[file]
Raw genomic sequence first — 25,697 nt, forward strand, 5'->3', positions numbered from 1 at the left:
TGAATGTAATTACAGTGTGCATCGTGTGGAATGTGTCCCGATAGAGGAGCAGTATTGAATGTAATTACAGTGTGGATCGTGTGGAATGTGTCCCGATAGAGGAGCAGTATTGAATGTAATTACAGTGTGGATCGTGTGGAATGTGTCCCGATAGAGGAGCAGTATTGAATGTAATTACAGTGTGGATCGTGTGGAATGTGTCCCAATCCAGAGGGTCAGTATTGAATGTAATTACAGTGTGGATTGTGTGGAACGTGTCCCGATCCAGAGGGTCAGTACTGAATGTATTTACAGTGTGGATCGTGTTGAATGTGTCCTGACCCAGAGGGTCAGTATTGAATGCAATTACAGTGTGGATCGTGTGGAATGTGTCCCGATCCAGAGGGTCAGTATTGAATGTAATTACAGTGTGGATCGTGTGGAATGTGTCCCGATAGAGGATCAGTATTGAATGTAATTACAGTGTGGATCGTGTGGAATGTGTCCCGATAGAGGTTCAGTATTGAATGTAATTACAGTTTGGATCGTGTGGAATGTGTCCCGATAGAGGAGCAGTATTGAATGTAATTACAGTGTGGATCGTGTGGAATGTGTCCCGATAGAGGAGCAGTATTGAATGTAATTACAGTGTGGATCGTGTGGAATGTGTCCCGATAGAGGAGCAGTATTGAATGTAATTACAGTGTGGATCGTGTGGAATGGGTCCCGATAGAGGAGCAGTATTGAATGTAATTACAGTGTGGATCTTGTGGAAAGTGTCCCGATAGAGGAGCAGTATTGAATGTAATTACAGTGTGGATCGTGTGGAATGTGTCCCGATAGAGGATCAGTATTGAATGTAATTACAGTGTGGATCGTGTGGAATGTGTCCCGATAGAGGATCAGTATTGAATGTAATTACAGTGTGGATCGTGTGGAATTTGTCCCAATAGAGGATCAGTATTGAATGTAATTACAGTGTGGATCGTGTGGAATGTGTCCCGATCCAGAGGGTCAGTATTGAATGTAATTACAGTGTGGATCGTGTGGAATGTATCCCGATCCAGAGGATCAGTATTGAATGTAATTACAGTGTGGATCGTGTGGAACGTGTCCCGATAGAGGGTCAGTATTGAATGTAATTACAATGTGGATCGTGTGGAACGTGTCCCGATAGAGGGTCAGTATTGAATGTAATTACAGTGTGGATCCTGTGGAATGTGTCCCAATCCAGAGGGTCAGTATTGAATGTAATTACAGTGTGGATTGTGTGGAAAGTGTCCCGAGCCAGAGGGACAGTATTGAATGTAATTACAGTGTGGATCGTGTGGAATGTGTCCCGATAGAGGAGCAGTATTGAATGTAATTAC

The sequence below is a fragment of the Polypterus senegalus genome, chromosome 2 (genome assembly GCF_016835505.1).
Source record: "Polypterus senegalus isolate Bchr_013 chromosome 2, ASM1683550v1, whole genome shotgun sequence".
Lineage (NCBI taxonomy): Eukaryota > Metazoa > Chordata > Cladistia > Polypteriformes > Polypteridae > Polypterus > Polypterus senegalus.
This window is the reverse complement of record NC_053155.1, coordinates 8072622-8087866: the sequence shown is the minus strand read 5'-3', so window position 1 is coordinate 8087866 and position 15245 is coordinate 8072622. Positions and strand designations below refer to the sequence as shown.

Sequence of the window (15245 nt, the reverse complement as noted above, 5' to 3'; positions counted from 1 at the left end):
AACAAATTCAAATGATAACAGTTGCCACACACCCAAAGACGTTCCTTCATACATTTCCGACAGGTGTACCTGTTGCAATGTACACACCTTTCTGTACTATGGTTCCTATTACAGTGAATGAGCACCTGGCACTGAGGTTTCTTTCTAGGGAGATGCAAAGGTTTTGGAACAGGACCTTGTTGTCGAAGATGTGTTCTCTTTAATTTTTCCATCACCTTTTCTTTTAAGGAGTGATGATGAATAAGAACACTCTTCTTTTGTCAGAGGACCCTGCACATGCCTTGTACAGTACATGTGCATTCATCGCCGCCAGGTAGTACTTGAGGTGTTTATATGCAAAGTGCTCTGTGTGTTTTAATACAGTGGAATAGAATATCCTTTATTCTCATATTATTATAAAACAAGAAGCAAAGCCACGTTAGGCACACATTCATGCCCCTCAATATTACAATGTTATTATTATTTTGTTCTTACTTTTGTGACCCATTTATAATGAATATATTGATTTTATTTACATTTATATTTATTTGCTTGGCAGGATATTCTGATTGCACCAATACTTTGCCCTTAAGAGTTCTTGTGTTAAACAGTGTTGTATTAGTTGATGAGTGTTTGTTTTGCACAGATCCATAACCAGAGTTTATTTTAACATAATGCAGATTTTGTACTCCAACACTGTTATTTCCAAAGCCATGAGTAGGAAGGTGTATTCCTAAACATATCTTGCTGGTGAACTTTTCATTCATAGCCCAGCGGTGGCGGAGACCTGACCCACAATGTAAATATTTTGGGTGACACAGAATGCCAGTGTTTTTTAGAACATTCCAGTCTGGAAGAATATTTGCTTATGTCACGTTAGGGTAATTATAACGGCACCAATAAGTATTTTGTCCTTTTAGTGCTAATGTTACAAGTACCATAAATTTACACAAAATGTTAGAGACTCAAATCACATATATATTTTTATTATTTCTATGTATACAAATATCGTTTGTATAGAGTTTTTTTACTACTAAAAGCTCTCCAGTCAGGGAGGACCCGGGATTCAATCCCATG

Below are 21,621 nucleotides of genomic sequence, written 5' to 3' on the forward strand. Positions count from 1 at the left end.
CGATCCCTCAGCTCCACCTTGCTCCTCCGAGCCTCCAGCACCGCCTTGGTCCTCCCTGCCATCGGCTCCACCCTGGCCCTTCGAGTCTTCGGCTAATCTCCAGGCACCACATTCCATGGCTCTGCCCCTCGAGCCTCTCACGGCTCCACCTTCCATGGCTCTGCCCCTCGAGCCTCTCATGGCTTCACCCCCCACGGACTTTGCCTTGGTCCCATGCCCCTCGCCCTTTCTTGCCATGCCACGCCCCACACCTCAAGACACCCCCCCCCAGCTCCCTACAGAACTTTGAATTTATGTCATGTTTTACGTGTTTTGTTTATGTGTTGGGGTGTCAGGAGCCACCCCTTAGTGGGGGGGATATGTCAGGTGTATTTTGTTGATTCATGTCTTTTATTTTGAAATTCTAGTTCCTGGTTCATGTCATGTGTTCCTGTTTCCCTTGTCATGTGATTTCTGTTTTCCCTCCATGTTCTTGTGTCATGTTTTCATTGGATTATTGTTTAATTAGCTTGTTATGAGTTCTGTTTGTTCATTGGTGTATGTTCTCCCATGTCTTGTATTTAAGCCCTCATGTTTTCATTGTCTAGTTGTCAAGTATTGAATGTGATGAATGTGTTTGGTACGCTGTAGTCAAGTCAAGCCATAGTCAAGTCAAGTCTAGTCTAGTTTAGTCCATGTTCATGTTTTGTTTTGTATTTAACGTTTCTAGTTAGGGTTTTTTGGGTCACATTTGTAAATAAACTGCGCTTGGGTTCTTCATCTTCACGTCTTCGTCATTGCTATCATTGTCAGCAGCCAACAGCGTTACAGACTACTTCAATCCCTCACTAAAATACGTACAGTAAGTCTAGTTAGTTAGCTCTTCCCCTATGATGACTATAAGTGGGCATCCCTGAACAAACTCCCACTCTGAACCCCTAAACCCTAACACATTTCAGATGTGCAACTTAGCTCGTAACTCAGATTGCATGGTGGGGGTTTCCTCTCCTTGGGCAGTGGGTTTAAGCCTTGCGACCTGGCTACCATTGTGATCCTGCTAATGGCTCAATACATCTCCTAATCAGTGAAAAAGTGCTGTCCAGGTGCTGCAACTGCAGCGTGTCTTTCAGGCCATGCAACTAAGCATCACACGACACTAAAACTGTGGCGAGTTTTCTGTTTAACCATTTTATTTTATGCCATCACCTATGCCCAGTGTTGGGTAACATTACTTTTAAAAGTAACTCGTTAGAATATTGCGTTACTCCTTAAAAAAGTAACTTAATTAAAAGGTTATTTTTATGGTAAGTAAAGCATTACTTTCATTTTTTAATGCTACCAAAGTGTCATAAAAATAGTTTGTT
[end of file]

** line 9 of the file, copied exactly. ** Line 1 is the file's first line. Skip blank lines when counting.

Below are 21,621 nucleotides of genomic sequence, written 5' to 3' on the forward strand. Positions count from 1 at the left end.